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Author Topic: Article: Donation-based Funding of Basic Research  (Read 2482 times)

mouser

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Article: Donation-based Funding of Basic Research
« on: April 05, 2010, 09:46:46 AM »
Article in the New York Times on several organizations that are trying to facilitate raising donations to fund people wanting to do basic research but without the financial resources.

Quote
Eureka Fund, based in San Francisco, is one of a handful of new nonprofit organizations created to give the general public an opportunity to pay for scientific research that is not fully supported by government or private sources. They are part of a fledgling movement to take the idea of crowd-sourcing and crowd-financing, which has worked in arenas like small business and education, to scientific research.

And while the notion of citizens’ directly donating to public research that could ultimately produce profits may raise questions, several ventures are entering the field. Two other Web sites — Sciflies.org, based in St. Petersburg, Fla., and FundScience.org, in Pittsburgh — plan to roll out their donation platforms to finance independent research by this summer.



from Alex3f personal communication

40hz

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Re: Article: Donation-based Funding of Basic Research
« Reply #1 on: April 05, 2010, 04:40:34 PM »
I think this is is going to end up being the Achilles Heel:

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...the notion of citizens’ directly donating to public research that could ultimately produce profits may raise questions, ...

There's a guy floating around where I live who's been trying for a couple of years to get people to "donate" to this idea he has. He wants to create a school for extremely bright and talented high school students who want to pursue a career in 'pure' science.

Most people are pretty interested until he gets into the details of how he envisions it being set up. Basically, he wants to create an exclusive 'for profit' school with him in a position of absolute control over the whole enterprise. (Hi boys & Girls! Can you say: "He's got big kahunas?" Sure y'can! )

And he can't understand why he hasn't gotten many takers.  :-\


JavaJones

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Re: Article: Donation-based Funding of Basic Research
« Reply #2 on: April 05, 2010, 09:47:54 PM »
Cool idea. 40hz's concerns are definitely legitimate. Still as a potential contributor I'd be willing to forego any share of profits if some cool stuff comes out of it.

- Oshyan

40hz

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Re: Article: Donation-based Funding of Basic Research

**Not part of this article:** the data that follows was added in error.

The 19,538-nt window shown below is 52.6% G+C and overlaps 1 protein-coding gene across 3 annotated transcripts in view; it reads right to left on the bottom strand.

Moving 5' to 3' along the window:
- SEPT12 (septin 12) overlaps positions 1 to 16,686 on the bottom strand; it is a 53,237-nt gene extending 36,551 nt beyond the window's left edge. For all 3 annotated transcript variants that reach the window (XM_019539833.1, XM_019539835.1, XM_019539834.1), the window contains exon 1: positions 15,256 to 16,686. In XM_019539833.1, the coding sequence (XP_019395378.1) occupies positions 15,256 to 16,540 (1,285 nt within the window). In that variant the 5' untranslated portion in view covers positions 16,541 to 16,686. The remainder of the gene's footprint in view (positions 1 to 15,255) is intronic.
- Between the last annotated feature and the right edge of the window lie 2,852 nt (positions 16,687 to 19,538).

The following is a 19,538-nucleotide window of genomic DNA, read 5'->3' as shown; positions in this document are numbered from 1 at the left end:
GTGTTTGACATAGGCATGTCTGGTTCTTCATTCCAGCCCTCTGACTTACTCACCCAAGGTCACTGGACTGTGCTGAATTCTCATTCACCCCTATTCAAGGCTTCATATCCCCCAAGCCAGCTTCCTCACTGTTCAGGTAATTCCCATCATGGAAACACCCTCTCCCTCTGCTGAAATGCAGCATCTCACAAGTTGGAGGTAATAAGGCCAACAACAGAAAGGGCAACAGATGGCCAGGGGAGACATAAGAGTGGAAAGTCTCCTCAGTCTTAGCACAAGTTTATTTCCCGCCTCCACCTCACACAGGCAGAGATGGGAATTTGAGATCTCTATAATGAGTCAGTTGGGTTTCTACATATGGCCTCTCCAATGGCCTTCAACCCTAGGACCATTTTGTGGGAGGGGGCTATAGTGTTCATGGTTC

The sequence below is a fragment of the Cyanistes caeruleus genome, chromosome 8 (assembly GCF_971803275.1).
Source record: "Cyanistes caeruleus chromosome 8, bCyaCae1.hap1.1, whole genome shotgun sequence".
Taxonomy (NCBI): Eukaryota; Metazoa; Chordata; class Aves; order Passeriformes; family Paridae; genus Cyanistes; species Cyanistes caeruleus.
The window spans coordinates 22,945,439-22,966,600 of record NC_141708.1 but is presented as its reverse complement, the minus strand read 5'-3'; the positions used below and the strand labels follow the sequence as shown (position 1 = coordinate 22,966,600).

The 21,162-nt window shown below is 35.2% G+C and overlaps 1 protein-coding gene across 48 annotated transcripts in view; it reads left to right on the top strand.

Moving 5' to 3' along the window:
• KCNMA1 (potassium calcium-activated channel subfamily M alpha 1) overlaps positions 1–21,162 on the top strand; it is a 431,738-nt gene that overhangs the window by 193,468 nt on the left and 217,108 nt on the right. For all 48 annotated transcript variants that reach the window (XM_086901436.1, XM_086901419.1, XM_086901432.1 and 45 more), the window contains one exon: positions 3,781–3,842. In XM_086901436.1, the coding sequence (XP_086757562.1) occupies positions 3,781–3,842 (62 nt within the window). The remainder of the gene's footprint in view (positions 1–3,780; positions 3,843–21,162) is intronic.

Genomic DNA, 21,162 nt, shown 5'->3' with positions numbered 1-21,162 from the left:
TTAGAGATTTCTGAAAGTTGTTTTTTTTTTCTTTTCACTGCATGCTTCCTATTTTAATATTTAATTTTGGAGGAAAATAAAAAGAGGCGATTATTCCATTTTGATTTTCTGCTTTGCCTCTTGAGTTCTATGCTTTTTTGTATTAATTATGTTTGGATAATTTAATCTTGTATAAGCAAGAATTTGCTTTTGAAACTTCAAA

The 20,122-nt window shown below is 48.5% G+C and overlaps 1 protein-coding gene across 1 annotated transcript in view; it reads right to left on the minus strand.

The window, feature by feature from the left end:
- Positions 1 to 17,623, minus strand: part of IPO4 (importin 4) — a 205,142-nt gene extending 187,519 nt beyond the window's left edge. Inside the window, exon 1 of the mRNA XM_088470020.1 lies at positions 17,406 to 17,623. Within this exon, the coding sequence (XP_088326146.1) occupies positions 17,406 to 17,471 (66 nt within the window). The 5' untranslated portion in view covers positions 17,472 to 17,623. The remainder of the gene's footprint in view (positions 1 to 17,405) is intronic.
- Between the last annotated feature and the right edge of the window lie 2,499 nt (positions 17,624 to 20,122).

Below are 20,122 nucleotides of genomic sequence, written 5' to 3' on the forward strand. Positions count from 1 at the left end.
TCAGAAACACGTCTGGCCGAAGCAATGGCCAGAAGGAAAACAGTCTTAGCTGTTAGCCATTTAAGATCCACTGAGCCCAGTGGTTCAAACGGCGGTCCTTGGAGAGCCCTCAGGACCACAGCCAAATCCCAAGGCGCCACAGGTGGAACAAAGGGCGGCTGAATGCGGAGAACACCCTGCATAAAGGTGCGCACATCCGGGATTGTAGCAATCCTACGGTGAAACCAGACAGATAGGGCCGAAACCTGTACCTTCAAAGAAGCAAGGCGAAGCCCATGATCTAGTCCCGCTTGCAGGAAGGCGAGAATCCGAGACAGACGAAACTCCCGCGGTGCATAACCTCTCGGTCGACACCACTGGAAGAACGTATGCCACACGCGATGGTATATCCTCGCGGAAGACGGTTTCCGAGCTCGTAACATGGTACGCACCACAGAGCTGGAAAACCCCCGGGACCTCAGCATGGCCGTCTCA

« Reply #3 on: April 17, 2010, 02:38:22 PM »
Cool idea. 40hz's concerns are definitely legitimate. Still as a potential contributor I'd be willing to forego any share of profits if some cool stuff comes out of it.

- Oshyan

I think many of us would. Few people expect something back for their donations so long as nobody else is getting rich off them either. But the problem is how to keep one of these new projects from just turning into a (donation funded) commercial enterprise.

There's an inherent contradiction someplace in there that I just can't seem to get around.

If you take a look at some of the big FOSS projects that have recently gone under a corporate mantle (MySQL for example) you can see the potential for problems.

For while very few begrudged the fact that MySQL's central project team finally got some 'payback' for years of hard work, it was still a pretty raw deal for the many who materially contributed to the project over the years, but were not brought in as part of the clique.

And it was also a major blow to the 'social contract' necessary for FOSS to work when Sun almost immediately started to look for ways to get around the GPL (despite assurances to the contrary) by internally forking MySQL into a community and a commercial set of releases with functional differences in the core code.

To be sure, many OSS products have community and commercial editions. But in most cases, the commercial version came first, rather than the other way around as it did with "Sun's" MySQL.

The big hoopla that went down following Sun's announcement caused them to relent on some of their plans. But nobody is convinced it's anywhere near over. The departure of MySQL founder Martin Mikos from Sun in early 2009 would appear to indicate as much. And the steady stream of departures (Gosling, Phipps, Nutter, Enerbo, Siegler, Wierzbicki, et al) all of whom are major developers and project leaders from the OSS world tends to further reinforce the notion that all is not well in paradise.

So for me the question is how something like Eureka Fund's methodology can avoid creating a similar debacle down the road.



« Last Edit: April 17, 2010, 02:55:50 PM by 40hz »